I Learn Something New Every Day

I say “I learn something new every day” all the time. Because I do.

With skyrocketing fuel costs, I have begun to do research on more fuel efficient ways to deliver product to my customers. I live in a rural area, so we are forced to reach out and get the business. I work about a sixty mile radius.

I came upon the Ford Transit Connect. This is an interesting vehicle because of the relatively low initial cost and the 27 mpg on the highway. I did a bit of cocktail napkin math and this vehicle would pay for itself in fuel savings alone in about two years when comparing it against some of my gas guzzling diesel trucks.

While doing research on this vehicle, I discovered what the Chicken Tax was. I read about it on wiki.

To circumvent the 25% tariff on imported light trucks, Ford imports all Transit Connects as passenger vehicles with rear windows, rear seats and rear seatbelts.[9] The vehicles are exported from Turkey on cargo ships owned by Wallenius Wilhelmsen Logistics, arrive in Baltimore, and are converted into commercial vehicles at WWL Vehicle Services Americas Inc. facility: rear windows are replaced with metal panels and rear seats removed (except on wagons).[9] The removed parts are then recycled.[9] The process exploits a loophole in the customs definition of a commercial vehicle. As cargo does not need seats with seat belts or rear windows, presence of those items exempts the vehicle from commercial vehicle status. The conversion process costs Ford hundreds of dollars per van, but saves thousands over having to pay the chicken tax.[9] Partly because of this, only the long-wheelbase, high roof configuration is exported to North America. In most places, the high-roof Transit Connect, like most Ford Econoline vans, is unable to access multi-story parking because of its height (6′-6″).

I understand what was written, but was baffled as to why on earth a tariff on light trucks would be called a Chicken Tax.

I got curious, so I ran the wiki on the Chicken Tax.

The Chicken tax was a 25% tariff on potato starch, dextrin, brandy, and light trucks imposed in 1963 by the United States under President Lyndon B. Johnson as a response to tariffs placed by France and West Germany on importation of U.S. chicken.[1] The period from 1961–1964[2] of tensions and negotiations surrounding the issue, which took place at the height of Cold War politics, was known as the “Chicken War”.[3]
Eventually, the tariffs on potato starch, dextrin, and brandy were lifted,[4] but over the next 48 years the light truck tax ossified, remaining in place to protect U.S. domestic automakers from foreign light truck production (e.g., from Japan and Thailand).[5] Though concern remains about its repeal,[6][7] a 2003 Cato Institute study called the tariff “a policy in search of a rationale.”[4]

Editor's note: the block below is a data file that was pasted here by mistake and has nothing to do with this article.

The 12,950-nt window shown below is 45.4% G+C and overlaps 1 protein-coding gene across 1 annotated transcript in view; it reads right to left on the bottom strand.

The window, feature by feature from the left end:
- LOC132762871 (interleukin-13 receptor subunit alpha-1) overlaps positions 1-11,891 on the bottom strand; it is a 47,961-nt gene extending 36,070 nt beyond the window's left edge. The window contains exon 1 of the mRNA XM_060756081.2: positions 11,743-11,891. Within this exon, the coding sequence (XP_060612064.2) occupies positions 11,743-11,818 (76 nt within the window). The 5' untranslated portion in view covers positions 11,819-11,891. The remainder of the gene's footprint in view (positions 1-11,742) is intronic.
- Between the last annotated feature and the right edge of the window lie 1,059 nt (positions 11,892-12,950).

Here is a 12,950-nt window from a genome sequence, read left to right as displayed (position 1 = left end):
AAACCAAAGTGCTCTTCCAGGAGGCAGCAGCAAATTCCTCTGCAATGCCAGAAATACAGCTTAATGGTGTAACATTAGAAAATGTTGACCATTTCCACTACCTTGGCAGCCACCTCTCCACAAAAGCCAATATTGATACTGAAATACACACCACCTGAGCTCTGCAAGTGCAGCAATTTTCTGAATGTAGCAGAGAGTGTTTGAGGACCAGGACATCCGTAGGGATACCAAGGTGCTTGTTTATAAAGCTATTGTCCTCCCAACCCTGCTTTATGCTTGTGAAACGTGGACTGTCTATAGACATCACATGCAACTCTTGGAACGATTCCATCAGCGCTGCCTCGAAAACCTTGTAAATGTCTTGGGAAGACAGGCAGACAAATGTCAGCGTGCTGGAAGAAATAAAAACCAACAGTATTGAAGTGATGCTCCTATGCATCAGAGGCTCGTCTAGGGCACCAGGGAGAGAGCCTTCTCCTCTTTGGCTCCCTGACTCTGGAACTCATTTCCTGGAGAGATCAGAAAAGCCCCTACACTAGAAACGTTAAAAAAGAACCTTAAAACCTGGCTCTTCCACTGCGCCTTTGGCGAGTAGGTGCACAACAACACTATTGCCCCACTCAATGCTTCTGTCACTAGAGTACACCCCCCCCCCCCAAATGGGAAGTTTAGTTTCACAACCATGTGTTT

As an unintended consequence, several importers of light trucks have circumvented the tariff via loopholes—including Ford (ostensibly a company the tax was designed to protect), which currently imports the Transit Connect light trucks as “passenger vehicles” to the U.S. from Turkey and immediately shreds portions of their interiors in a warehouse outside Baltimore.[1]

I guess there is no real point of this post, other than to point out that yesterday’s thing that I learned was an interesting one. I now know what the Chicken War is, and also know what the Chicken Tax is.

12 thoughts on “I Learn Something New Every Day”

  1. Toyota was doing a similar thing with thier light pickups (until they started making them here) – they would come over without the rear bed and it was installed here – don’t know how that circumvented the tax but it did. You see those transit vans out here (CA) a lot – I thought it looked European – so many really interesting Fords we never see….

    Lots of Mercedes-Benz Sprinter vans out here too – have a friend – a plumber – who has one and loved it – he hauls 1000s of lbs of work tools and supplies – still gets 20+ mpg Old truck – an old U Haul van – got 8


  2. What’s remarkable to me is that it’s apparently more cost-effective to van parts in an industrial shredder in Baltimore than it is to ship them back to Turkey to be bolted into another van.

    I wonder if Turkish tariffs have anything to do with that.

    Or perhaps installing “used parts” would run afoul of something in our own tariff laws.